It takes an army of artists working year-round to stage one of the world’s premier theatre showcases, wrote the National Post July 28. Each Wednesday in this space for the next four weeks, we go behind the scenes at the Stratford Shakespeare Festival to document the journey from page to stage here and on our new theatre site, nationalpost.com/onstage. Today Katherine Laidlaw talks with Peter Pan’s fight director Simon Fon about what qualities make for compelling onstage fisticuffs.
Fon says last year the festival worked with just one fight director and an assistant. This year, the festival’s artistic director Des McAnuff upped the fight squad to three directors and three assistants, allowing Fon to take on challenges such as the case of the rapier, or double-sword fights that Hook and Pan perform aboard the ship, four swords flicking between them. “I’d never seen [that fight] done before,” he said. “And I thought it would be a great little addition to Hook’s character. He’s got this attachment where he gets to hold two cigars at the same time. So I thought, OK, this is a guy who’s refined. He’s evil, but he’s a refined evil. He’s a gentlemanly evil. He wouldn’t just fight with a hook. He’d have an array of weapons that he could choose from.”
Weeks of rehearsals start off slowly, Fon says. He tries to be encouraging to the actors with less fighting experience, to feel out each performer and see where their strengths lie, a skill the 43-year-old knows first-hand from studying acting at York University years ago. He often films them, giving the tape to the actor for practice later. “Michael Therriault never did a swordfight before this production. He gets his notes from a run. He books himself a room that night and goes through all his notes, so it’s in his body and it’s done the next day. Every day,” he said.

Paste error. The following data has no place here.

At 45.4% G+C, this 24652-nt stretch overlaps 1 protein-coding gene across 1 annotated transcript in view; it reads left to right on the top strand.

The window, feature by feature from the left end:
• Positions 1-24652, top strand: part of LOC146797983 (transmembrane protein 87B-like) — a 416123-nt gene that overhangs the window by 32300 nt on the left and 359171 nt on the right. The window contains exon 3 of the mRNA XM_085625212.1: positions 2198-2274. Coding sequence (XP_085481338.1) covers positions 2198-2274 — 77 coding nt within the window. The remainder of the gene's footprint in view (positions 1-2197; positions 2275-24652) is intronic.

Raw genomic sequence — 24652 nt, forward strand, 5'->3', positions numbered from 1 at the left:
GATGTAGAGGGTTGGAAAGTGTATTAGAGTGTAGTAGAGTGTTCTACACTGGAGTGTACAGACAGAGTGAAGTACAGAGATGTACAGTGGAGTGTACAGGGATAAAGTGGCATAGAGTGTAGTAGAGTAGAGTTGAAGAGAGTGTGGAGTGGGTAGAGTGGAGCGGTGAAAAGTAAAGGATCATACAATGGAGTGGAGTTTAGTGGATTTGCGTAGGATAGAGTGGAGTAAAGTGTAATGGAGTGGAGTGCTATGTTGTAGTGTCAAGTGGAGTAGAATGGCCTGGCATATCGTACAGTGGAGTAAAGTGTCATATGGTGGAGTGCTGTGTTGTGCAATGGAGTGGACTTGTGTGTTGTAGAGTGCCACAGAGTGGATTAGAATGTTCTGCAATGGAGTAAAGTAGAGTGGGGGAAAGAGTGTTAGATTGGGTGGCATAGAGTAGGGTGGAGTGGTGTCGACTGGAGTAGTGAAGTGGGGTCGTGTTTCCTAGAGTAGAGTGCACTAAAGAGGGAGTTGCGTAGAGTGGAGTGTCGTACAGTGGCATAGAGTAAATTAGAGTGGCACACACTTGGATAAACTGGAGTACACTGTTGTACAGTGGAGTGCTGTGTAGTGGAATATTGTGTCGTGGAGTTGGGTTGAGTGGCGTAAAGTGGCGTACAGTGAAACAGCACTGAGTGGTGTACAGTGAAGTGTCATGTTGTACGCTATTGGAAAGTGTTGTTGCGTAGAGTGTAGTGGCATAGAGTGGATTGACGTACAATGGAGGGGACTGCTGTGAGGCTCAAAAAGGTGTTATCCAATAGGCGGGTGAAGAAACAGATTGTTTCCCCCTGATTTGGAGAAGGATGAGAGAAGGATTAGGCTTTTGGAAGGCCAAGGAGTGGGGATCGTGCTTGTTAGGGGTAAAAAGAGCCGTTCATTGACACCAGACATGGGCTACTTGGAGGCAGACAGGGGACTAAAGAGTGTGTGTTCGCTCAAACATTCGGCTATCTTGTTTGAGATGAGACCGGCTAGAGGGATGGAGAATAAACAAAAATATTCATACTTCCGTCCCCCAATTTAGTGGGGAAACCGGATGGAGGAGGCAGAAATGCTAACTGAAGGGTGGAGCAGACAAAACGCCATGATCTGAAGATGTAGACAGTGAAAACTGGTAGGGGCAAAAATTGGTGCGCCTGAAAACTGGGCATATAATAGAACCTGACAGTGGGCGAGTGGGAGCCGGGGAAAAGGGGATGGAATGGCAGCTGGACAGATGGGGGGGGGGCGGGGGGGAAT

Artistic journey begins at home
Stephanie Nicolo (BFA Spec. Hons. ’09) plans to tour the world, wrote the Aurora Banner July 27. Armed with a fine arts degree from York University, she wants to experience the treatment of art in many different cultures. Add to that a budding career as curator and, one day, the 23-year-old hopes to further raise the ‘art show’ to ‘art’.
“The process of curation is an art form itself,” the Aurora native says. “I want to see art wherever and however it is presented, whether in a gallery or on the streets.”
Nicolo is starting her journey right here in town. Hired through a 2010 Summer Experience Grant from the Ministry of Culture, she is helping with shows at the Aurora Cultural Centre. She helped prepare Points of View, featuring works by the Aurora Collective Artists.